Nicole Givens Kurtz: This is such a fantastic and exhaustive list of no-brainer types of rules, that is was difficult to narrow it down to my favorites; however, I have been successful in culling out the ones that resonate with me.
My favorite rules from the Evil Overlord List are:
6. I will not gloat over my enemies’ predicament before killing them.
22. No matter how tempted I am with the prospects of unlimited power, I will not consume any energy field bigger than my head.
34. I will never turn into a snake. That never helps.
56. My legions of terror will be trained in marksmanship.
59. I will never build a sentient computer smarter than I am (see my previous answer for #3 above).
69. All midwives will be banned from the realm.
82. I will not shoot at my enemies if they are standing in front of the crucial support beam to a heavy, dangerous, unbalanced structure.
84. I will not have captives of one sex guarded by members of the opposite sex.
94. When arresting prisoners, my guards will not allow them to stop and grab a useless trinket of purely sentimental value.
John G. Hartness
With Big Bad 2 releasing next week, and with a fairly well-read SFWA article about why you should write short fiction even if there’s no money in it, I thought it would be worth it to provide a nuts and bolts, dollars and cents podcast about short fiction, how I do it, why I do it, and what I make from it. I include my earnings from January and February so far on my short fiction sales. I think it might surprise you.
Literate Liquors Episode 15 – Short Stories
After eight epic fantasy novels, why write an urban fantasy?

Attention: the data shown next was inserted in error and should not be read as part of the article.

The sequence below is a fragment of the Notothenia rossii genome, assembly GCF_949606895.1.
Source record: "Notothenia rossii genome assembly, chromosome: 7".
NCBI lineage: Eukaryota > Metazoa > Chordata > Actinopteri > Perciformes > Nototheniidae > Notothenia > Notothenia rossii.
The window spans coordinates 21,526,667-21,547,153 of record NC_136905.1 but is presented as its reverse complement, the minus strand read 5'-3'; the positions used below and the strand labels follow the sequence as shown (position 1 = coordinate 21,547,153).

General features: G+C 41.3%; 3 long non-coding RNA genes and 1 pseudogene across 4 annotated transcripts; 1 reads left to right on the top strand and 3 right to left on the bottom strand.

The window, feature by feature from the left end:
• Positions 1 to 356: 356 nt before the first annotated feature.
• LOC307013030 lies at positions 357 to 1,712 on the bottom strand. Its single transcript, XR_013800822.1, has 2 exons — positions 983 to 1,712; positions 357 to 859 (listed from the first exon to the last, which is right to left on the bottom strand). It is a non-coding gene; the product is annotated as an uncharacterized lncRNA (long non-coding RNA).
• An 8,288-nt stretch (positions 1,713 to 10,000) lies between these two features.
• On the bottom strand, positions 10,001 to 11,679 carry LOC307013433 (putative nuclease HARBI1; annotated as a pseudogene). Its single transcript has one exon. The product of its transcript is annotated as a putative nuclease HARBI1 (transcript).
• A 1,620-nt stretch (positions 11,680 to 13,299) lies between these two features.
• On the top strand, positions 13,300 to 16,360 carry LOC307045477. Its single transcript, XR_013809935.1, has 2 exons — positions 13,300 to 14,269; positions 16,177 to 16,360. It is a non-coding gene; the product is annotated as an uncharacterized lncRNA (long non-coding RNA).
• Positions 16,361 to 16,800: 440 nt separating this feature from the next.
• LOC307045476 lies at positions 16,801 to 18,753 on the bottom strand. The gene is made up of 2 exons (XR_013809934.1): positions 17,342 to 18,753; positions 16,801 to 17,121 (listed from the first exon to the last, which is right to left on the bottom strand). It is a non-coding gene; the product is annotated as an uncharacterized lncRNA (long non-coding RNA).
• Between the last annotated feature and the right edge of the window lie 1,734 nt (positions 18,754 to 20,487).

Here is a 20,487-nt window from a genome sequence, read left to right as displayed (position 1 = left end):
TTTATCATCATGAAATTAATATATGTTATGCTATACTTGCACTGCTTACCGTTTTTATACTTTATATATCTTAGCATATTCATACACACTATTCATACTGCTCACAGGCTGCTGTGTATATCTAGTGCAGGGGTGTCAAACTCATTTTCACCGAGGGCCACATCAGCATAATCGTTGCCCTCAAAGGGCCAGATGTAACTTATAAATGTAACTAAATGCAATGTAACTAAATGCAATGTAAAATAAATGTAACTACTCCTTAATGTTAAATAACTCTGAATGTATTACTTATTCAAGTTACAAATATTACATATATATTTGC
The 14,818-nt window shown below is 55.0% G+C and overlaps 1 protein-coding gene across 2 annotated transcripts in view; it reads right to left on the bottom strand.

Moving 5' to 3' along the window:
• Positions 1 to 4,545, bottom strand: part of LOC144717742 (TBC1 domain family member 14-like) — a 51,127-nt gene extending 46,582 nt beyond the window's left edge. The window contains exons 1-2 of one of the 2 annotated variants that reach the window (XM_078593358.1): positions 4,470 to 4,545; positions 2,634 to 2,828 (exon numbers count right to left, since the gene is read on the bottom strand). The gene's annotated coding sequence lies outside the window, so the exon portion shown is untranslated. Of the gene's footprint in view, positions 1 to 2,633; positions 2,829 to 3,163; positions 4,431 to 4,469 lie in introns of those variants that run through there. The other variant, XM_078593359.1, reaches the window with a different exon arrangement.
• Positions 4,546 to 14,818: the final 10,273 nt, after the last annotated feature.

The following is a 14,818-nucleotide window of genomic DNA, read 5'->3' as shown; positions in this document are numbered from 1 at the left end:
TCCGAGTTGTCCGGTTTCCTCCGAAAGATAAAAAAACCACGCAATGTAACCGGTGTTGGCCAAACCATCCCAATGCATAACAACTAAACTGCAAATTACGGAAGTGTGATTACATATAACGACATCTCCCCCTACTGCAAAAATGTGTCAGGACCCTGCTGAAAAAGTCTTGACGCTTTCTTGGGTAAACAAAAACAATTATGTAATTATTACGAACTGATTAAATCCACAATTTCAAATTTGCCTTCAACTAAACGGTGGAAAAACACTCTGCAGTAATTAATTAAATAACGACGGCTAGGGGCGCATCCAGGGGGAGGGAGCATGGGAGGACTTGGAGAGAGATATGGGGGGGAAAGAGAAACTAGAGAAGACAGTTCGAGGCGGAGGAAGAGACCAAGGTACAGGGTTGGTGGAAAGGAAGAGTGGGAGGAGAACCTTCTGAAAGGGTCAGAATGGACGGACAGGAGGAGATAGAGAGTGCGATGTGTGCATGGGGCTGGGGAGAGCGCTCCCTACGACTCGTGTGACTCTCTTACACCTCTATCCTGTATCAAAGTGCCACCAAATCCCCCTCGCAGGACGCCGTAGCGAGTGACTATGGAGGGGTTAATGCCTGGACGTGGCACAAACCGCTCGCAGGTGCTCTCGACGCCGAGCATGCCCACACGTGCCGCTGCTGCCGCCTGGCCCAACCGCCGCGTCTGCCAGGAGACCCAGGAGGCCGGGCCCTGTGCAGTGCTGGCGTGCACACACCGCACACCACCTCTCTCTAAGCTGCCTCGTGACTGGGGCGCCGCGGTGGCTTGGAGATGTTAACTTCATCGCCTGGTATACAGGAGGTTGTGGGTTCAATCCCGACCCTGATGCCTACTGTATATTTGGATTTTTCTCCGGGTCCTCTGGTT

To paraphrase famed bank robber Willie Sutton, “Because that’s where the story is.”
I’m not planning to quit writing epic fantasy. For one thing, I’ve got more novels under contract and even more clamoring for attention in my head. But an idea led to a short story which turned into a novel that became a whole new fictional universe, and now there are more stories that just won’t be satisfied until I tell them.
Maybe that only makes sense if you’re a writer, but having stories in your head that want out is a miserable thing unless you go along with the urge and write them, bringing them to life. Which brings me back to Deadly Curiosities.
It all started when I got my first invitation to write a short story about pirates and magic for an anthology. I came with “Steer a Pale Course”, and introduced an antique shop whose mortal owner and vampire partner worked together to get dangerous magical items off the market and out of the wrong hands. The time period for that story was the late 1700s. Other anthology stories were set in that time, or in the 1500s, when my vampire character Sorren was newly turned, the best jewel thief in Antwerp. Then Jon Oliver at Solaris asked me to do a short story for his Magic: Esoteric and Arcane anthology, and wanted something more modern-day. He liked my story “Buttons” so much that he asked for a novel with an eye toward a series.